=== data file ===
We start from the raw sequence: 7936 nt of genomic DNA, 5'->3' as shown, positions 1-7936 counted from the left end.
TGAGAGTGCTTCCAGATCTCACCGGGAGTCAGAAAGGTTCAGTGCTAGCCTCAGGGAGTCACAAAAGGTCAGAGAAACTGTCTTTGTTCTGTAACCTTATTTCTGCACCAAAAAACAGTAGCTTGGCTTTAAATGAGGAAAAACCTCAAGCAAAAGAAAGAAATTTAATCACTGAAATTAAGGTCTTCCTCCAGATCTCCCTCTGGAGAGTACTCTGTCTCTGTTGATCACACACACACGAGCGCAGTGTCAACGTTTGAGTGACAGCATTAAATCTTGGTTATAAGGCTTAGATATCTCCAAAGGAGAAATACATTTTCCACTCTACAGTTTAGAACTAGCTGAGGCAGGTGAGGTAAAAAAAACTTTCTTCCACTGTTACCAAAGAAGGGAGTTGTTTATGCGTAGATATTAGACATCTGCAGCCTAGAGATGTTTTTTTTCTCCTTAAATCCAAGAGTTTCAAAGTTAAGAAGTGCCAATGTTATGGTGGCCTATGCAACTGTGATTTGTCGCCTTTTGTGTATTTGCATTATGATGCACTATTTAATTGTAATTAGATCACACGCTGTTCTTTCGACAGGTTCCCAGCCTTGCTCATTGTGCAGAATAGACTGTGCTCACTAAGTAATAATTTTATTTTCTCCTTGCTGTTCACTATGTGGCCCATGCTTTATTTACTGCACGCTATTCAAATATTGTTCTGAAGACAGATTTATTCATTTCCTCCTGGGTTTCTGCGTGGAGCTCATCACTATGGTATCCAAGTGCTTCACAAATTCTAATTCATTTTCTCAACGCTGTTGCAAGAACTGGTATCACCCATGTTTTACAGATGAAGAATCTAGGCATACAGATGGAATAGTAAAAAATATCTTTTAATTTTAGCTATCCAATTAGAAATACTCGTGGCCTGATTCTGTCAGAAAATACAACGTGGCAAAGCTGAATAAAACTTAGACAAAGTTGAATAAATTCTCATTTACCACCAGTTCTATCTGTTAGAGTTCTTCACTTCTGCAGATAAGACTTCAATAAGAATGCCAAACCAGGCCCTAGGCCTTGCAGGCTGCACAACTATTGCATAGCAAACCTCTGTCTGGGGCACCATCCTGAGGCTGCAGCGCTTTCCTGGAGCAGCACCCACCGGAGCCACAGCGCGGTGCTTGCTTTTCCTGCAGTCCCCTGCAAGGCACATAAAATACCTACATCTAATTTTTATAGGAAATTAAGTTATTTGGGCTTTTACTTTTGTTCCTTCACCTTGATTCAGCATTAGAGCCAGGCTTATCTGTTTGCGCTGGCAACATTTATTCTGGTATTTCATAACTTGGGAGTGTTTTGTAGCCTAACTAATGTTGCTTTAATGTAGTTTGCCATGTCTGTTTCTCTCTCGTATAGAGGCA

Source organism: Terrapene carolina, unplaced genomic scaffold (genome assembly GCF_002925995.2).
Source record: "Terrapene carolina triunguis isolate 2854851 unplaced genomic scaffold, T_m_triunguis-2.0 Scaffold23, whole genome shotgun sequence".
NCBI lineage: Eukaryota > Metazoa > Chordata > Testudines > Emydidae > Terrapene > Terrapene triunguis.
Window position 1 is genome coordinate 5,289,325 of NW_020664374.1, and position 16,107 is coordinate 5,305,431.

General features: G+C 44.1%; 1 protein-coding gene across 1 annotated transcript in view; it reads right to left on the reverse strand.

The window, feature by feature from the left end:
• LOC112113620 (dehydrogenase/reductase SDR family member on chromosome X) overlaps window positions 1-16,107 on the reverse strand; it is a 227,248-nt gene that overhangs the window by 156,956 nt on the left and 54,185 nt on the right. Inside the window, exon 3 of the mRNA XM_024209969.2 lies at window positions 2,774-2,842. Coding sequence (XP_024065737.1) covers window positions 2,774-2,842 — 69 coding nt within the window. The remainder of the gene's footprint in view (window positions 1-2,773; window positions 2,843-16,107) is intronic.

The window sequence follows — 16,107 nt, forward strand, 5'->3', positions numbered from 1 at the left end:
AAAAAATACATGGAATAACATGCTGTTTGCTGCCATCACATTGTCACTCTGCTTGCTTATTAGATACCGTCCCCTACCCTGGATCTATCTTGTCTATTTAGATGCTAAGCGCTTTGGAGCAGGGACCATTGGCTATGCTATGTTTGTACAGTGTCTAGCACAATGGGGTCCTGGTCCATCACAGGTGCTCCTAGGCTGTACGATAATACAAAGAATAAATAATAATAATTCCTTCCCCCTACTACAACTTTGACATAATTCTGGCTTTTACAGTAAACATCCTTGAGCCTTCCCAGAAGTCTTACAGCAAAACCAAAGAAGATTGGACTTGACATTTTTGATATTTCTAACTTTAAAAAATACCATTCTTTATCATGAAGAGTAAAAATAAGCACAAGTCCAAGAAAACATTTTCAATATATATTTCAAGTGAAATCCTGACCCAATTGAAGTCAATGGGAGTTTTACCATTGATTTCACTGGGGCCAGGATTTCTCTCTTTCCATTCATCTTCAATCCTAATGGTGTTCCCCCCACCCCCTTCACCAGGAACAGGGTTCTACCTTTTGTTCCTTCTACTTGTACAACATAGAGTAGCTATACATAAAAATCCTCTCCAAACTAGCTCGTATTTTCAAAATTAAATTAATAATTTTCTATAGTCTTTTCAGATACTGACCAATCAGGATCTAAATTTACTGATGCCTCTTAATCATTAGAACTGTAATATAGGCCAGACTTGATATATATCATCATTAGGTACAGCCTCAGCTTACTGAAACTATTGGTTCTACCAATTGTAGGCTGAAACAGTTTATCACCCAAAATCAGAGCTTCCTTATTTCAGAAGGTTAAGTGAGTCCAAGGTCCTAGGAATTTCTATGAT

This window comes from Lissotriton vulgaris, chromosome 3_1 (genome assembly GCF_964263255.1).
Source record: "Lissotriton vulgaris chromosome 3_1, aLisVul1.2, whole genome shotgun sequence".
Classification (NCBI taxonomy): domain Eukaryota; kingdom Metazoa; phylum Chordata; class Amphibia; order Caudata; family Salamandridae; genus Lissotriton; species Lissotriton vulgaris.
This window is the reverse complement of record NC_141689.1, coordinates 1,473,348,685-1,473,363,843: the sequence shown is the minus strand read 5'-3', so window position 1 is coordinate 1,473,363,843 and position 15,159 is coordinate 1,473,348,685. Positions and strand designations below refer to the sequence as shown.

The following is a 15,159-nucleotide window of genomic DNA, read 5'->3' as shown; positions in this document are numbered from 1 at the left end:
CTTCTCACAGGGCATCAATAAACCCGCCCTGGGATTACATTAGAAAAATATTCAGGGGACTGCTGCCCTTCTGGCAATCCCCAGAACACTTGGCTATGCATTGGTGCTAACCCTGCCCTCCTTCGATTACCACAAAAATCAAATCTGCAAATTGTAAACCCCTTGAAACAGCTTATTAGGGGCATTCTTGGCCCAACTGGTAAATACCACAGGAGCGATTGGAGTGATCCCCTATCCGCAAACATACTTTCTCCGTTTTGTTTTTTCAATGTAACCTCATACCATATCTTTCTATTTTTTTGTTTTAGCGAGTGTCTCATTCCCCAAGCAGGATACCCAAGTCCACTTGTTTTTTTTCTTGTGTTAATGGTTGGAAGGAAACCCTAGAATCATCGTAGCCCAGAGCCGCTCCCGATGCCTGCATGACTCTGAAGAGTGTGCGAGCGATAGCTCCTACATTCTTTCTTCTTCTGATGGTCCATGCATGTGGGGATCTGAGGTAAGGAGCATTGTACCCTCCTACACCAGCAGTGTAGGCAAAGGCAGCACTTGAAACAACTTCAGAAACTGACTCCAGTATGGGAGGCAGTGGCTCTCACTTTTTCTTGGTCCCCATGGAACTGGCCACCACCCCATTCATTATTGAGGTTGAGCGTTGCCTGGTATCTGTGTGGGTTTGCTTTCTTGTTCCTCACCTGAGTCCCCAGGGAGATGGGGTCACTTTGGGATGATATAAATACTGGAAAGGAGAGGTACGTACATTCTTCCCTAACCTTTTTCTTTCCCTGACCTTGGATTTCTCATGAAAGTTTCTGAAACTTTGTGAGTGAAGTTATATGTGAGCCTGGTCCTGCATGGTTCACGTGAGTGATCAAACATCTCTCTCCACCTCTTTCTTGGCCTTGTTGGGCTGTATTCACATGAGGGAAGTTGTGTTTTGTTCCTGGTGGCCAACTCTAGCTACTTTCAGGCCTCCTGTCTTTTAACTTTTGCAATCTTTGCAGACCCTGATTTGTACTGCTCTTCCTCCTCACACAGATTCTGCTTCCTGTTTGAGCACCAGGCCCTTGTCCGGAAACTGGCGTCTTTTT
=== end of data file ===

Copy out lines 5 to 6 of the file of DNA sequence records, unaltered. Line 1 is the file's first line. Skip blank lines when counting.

NCBI lineage: Eukaryota > Metazoa > Chordata > Testudines > Emydidae > Terrapene > Terrapene triunguis.
Window position 1 is genome coordinate 5,289,325 of NW_020664374.1, and position 16,107 is coordinate 5,305,431.